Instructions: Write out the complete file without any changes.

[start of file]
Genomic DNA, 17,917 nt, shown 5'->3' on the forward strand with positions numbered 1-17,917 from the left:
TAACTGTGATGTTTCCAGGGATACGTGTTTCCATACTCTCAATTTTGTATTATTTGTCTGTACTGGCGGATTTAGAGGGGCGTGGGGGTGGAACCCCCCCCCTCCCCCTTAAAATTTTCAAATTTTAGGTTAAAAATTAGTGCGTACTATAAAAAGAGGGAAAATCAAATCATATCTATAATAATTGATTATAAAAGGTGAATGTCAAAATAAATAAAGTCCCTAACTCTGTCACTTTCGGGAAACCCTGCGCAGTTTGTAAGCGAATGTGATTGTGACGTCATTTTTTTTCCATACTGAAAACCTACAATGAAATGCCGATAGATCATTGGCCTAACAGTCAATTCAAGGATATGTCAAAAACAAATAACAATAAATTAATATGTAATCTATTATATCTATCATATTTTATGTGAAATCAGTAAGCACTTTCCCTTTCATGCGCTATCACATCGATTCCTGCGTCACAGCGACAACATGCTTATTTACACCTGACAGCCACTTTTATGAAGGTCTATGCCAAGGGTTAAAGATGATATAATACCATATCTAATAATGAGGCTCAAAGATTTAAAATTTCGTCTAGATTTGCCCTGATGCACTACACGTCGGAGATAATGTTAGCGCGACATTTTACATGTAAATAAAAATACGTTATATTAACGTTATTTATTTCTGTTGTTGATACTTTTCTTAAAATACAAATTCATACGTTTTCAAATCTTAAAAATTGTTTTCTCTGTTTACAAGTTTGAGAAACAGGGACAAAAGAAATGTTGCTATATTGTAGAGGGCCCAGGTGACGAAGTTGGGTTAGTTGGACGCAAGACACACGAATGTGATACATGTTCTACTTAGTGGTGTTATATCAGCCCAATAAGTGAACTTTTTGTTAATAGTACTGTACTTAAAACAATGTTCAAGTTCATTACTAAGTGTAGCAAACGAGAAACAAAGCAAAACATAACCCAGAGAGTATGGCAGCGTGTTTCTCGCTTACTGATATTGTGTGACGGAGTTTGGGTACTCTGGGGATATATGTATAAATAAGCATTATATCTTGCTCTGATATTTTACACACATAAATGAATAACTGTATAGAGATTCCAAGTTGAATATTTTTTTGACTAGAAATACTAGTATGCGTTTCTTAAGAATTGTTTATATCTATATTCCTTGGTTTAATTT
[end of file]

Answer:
Genomic DNA, 17,917 nt, shown 5'->3' on the forward strand with positions numbered 1-17,917 from the left:
TAACTGTGATGTTTCCAGGGATACGTGTTTCCATACTCTCAATTTTGTATTATTTGTCTGTACTGGCGGATTTAGAGGGGCGTGGGGGTGGAACCCCCCCCCTCCCCCTTAAAATTTTCAAATTTTAGGTTAAAAATTAGTGCGTACTATAAAAAGAGGGAAAATCAAATCATATCTATAATAATTGATTATAAAAGGTGAATGTCAAAATAAATAAAGTCCCTAACTCTGTCACTTTCGGGAAACCCTGCGCAGTTTGTAAGCGAATGTGATTGTGACGTCATTTTTTTTCCATACTGAAAACCTACAATGAAATGCCGATAGATCATTGGCCTAACAGTCAATTCAAGGATATGTCAAAAACAAATAACAATAAATTAATATGTAATCTATTATATCTATCATATTTTATGTGAAATCAGTAAGCACTTTCCCTTTCATGCGCTATCACATCGATTCCTGCGTCACAGCGACAACATGCTTATTTACACCTGACAGCCACTTTTATGAAGGTCTATGCCAAGGGTTAAAGATGATATAATACCATATCTAATAATGAGGCTCAAAGATTTAAAATTTCGTCTAGATTTGCCCTGATGCACTACACGTCGGAGATAATGTTAGCGCGACATTTTACATGTAAATAAAAATACGTTATATTAACGTTATTTATTTCTGTTGTTGATACTTTTCTTAAAATACAAATTCATACGTTTTCAAATCTTAAAAATTGTTTTCTCTGTTTACAAGTTTGAGAAACAGGGACAAAAGAAATGTTGCTATATTGTAGAGGGCCCAGGTGACGAAGTTGGGTTAGTTGGACGCAAGACACACGAATGTGATACATGTTCTACTTAGTGGTGTTATATCAGCCCAATAAGTGAACTTTTTGTTAATAGTACTGTACTTAAAACAATGTTCAAGTTCATTACTAAGTGTAGCAAACGAGAAACAAAGCAAAACATAACCCAGAGAGTATGGCAGCGTGTTTCTCGCTTACTGATATTGTGTGACGGAGTTTGGGTACTCTGGGGATATATGTATAAATAAGCATTATATCTTGCTCTGATATTTTACACACATAAATGAATAACTGTATAGAGATTCCAAGTTGAATATTTTTTTGACTAGAAATACTAGTATGCGTTTCTTAAGAATTGTTTATATCTATATTCCTTGGTTTAATTT